Alopecia areata

This often starts suddenly and causes patchy hair loss in children and young adults. This condition may result in complete baldness (alopecia totalis). But in about 90% of people with the condition, the hair returns within a few years.

Alopecia universalis

This causes all body hair to fall out, including the eyebrows, eyelashes, and pubic hair.

Trichotillomania

This is seen most frequently in children, is a psychological disorder in which a person pulls out one’s own hair.

Telogen effluvium

This is temporary hair thinning over the scalp that occurs because of changes in the growth cycle of hair. A large number of hairs enter the resting phase at the same time, causing hair shedding and subsequent thinning.

Scarring alopecias

This results in a permanent loss of hair. Inflammatory skin conditions (cellulitis, folliculitis, acne), and other skin disorders (such as some forms of lupus and lichen planus) often result in scars that destroy the ability of the hair to regenerate. Hot combs and hair too tightly woven and pulled can also result in permanent hair loss.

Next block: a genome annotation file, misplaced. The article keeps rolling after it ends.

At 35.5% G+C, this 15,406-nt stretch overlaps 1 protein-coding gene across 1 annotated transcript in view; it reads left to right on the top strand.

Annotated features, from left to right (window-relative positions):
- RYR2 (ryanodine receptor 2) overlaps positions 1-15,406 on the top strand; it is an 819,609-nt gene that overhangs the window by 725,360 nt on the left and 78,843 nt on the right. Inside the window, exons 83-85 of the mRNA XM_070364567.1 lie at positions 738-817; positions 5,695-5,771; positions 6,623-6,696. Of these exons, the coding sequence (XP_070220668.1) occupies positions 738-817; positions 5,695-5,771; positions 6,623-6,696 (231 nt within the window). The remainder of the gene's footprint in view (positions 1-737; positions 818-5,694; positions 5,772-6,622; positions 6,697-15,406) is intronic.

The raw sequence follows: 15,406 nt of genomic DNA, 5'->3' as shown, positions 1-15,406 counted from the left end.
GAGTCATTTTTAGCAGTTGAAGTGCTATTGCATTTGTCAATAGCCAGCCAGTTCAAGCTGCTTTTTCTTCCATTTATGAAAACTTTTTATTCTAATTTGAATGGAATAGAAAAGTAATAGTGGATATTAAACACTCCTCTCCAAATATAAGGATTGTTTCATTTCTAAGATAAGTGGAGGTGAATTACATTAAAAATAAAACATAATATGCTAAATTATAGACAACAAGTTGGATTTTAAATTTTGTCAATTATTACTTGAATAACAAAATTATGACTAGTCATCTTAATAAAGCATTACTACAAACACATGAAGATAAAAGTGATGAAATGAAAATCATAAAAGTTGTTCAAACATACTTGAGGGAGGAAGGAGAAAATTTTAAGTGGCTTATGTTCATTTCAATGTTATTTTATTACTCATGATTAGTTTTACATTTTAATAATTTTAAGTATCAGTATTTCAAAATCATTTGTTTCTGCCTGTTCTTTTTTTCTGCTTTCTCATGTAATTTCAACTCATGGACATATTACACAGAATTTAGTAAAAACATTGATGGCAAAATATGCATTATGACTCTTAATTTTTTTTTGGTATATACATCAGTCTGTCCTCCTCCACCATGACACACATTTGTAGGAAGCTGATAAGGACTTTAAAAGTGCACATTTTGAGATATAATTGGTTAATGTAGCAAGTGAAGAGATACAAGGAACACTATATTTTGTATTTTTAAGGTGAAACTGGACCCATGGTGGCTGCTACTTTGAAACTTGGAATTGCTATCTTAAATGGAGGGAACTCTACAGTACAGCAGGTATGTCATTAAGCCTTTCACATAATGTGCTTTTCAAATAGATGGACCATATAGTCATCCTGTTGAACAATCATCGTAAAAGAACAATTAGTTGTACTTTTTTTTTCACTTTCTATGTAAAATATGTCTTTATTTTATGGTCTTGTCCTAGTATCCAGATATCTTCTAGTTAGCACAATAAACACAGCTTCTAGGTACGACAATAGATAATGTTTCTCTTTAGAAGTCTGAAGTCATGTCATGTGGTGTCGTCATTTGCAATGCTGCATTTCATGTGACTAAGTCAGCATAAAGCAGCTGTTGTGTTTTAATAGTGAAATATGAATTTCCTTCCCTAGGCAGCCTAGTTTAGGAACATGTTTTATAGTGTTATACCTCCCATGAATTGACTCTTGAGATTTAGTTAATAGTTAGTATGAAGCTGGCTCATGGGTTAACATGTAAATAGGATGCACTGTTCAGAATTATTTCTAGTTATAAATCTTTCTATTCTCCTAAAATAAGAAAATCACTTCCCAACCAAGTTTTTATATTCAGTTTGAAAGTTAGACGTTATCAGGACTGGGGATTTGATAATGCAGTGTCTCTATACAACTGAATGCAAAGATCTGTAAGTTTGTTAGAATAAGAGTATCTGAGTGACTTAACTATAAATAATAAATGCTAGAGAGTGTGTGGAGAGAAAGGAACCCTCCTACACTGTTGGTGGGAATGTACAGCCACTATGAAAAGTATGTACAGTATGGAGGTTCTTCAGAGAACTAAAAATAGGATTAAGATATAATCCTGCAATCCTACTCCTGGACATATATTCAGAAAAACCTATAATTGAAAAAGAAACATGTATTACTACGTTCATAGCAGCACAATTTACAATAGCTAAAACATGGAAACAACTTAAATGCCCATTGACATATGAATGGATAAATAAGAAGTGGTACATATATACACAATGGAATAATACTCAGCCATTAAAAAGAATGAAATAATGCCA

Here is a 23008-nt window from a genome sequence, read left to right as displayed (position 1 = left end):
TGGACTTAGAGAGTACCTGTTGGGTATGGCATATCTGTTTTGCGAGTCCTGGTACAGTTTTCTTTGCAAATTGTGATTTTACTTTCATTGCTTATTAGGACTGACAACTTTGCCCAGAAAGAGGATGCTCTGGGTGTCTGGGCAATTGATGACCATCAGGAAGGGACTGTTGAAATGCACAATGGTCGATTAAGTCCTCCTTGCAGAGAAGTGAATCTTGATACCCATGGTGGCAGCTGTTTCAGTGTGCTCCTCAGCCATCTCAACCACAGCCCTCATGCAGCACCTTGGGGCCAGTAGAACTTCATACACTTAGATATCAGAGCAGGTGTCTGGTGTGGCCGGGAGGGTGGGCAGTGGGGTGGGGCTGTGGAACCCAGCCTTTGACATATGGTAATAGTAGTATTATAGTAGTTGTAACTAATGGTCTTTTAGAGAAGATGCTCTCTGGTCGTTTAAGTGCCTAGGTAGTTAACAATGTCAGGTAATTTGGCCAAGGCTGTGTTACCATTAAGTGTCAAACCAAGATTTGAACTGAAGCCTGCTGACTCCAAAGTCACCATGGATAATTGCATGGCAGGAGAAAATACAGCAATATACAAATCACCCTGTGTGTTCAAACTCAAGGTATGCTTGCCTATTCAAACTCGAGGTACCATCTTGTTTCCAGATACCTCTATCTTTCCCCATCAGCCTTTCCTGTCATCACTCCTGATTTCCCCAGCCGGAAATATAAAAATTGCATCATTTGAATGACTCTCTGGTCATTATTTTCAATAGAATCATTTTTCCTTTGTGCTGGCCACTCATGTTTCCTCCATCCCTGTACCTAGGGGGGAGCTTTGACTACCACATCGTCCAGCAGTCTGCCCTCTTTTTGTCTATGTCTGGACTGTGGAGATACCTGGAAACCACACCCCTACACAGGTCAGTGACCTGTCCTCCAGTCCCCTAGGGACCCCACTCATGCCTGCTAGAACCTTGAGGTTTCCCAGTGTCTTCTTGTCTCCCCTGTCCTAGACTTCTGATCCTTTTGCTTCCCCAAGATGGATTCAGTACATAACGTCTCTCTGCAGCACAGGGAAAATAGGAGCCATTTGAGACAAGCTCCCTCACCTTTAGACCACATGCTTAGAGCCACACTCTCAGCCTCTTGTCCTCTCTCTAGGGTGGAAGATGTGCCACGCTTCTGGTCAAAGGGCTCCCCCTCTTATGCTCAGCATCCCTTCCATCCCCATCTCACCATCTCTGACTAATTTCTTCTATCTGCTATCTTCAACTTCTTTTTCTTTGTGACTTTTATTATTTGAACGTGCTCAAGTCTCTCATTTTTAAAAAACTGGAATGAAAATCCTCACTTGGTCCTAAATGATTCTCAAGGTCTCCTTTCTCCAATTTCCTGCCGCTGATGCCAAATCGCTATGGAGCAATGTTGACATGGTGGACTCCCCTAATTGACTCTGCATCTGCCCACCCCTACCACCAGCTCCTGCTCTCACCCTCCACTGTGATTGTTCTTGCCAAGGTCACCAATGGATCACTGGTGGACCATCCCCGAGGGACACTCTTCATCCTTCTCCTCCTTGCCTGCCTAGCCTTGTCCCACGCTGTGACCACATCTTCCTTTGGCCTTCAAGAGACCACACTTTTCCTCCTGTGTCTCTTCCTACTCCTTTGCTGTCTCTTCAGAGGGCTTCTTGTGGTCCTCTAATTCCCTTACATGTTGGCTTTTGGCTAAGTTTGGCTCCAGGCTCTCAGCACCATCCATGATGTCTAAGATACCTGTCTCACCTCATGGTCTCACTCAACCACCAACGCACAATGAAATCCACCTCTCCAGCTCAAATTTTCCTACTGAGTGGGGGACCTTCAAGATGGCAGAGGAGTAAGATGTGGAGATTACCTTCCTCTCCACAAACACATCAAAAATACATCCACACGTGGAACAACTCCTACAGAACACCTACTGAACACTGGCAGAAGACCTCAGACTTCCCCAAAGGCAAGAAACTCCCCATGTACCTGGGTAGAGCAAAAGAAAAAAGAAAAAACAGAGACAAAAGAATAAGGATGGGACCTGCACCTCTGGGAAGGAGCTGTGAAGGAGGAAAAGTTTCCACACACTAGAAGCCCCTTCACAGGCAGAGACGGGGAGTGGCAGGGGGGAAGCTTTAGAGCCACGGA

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Symptoms

Hair loss can appear in many different ways, depending on what’s causing it. It can come on suddenly or gradually and affect just your scalp or your whole body. Some types of hair loss are temporary, and others are permanent.

Signs and symptoms of hair loss may include:

Gradual thinning on top of the head

This is the most common type of hair loss, affecting both men and women as they age. In men, hair often begins to recede from the forehead in a line that resembles the letter M. Women typically retain the hairline on the forehead but have a broadening of the part in their hair.

Circular or patchy bald spots

Some people experience smooth, coin-sized bald spots. This type of hair loss usually affects just the scalp, but it sometimes also occurs in beards or eyebrows. In some cases, your skin may become itchy or painful before the hair falls out.

Sudden loosening of hair

A physical or emotional shock can cause hair to loosen. Handfuls of hair may come out when combing or washing your hair or even after gentle tugging. This type of hair loss usually causes overall hair thinning and not bald patches.

Full-body hair loss

Some conditions and medical treatments, such as chemotherapy for cancer, can result in the loss of hair all over your body. The hair usually grows back.
Patches of scaling that spread over the scalp. This is a sign of ringworm. It may be accompanied by broken hair, redness, swelling and, at times, oozing.

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Causes Hair Loss

People typically lose about 100 hairs a day. This usually doesn’t cause noticeable thinning of scalp hair because new hair is growing in at the same time. Hair loss occurs when this cycle of hair growth and shedding is disrupted or when the hair follicle is destroyed and replaced with scar tissue.